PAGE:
John and Gerry's    Orchids of Britain and Europe
Home Back to Orchis species Links

Orchis canariensis

O. canariensis
was first described by Lindley from Tenerife in 1835 and its name reflects its association with the Canary Islands, it is in fact endemic to this archipelago although absent from both Lanzarote and Fuertaventura. A synonym for this species is O. patens ssp canariensis and the two species are indeed very similar.

The Canaries although not rich in orchid varieties have fostered the development of plants which although  originally with a wider distribution, have subsequently evolved in isolation and been recognized as species in their own right. There are two orchids in particular which have developed in this way, the Tenerife Giant orchid, H. metlesicsianum, which exists only on Tenerife and O. canariensis, commonly known as the Canary Island Orchid which can be found rather more widely.

These islands (and Tenerife in particular) are a harsh environment for even the toughest of plants to make a home and yet, O. canariensis has prospered on the more stabilized, acidic lava rubble on the lower flanks of Mount Tiede and in similar environments on other islands. It occurs at altitudes up to approx 1500 metres rarely descends to levels below 750 metres and is not common anywhere within its range. O. canariensis has a distinctive appearance which together with the lack of any similar species in the islands, makes identification straightforward. As can be seen from the photographs, O. canariensis grows in association with several species of succulent, produceing a strangely incongruous picture.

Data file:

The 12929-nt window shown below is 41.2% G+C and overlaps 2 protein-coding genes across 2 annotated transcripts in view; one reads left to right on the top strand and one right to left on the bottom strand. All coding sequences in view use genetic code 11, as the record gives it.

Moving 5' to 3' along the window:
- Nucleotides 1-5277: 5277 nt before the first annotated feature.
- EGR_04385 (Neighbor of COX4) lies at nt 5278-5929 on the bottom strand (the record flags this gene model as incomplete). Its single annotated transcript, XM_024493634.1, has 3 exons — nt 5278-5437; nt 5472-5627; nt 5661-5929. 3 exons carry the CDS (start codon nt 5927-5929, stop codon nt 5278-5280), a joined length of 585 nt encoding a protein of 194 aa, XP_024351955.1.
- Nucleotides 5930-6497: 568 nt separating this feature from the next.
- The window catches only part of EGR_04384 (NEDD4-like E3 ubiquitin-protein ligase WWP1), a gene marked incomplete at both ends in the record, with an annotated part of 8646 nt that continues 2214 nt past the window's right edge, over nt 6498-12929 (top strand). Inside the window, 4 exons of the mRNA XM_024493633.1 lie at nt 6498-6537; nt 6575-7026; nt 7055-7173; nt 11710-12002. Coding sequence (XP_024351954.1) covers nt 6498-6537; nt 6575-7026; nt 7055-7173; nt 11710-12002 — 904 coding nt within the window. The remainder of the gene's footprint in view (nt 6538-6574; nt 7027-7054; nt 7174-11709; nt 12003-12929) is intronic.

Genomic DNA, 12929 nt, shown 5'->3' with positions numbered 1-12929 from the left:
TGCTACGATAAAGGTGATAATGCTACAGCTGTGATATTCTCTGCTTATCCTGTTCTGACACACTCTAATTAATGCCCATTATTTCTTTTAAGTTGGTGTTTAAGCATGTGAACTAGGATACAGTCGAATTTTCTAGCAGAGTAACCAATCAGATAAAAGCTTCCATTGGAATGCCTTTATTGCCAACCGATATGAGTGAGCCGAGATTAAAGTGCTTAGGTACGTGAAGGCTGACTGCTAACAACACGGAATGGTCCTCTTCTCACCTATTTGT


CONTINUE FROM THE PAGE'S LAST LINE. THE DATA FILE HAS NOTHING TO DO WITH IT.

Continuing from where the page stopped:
The illustrations come from the Masca region of Tenerife dating from the last week of January at a time when Habenaria tridactylites growing close by, was well past its best.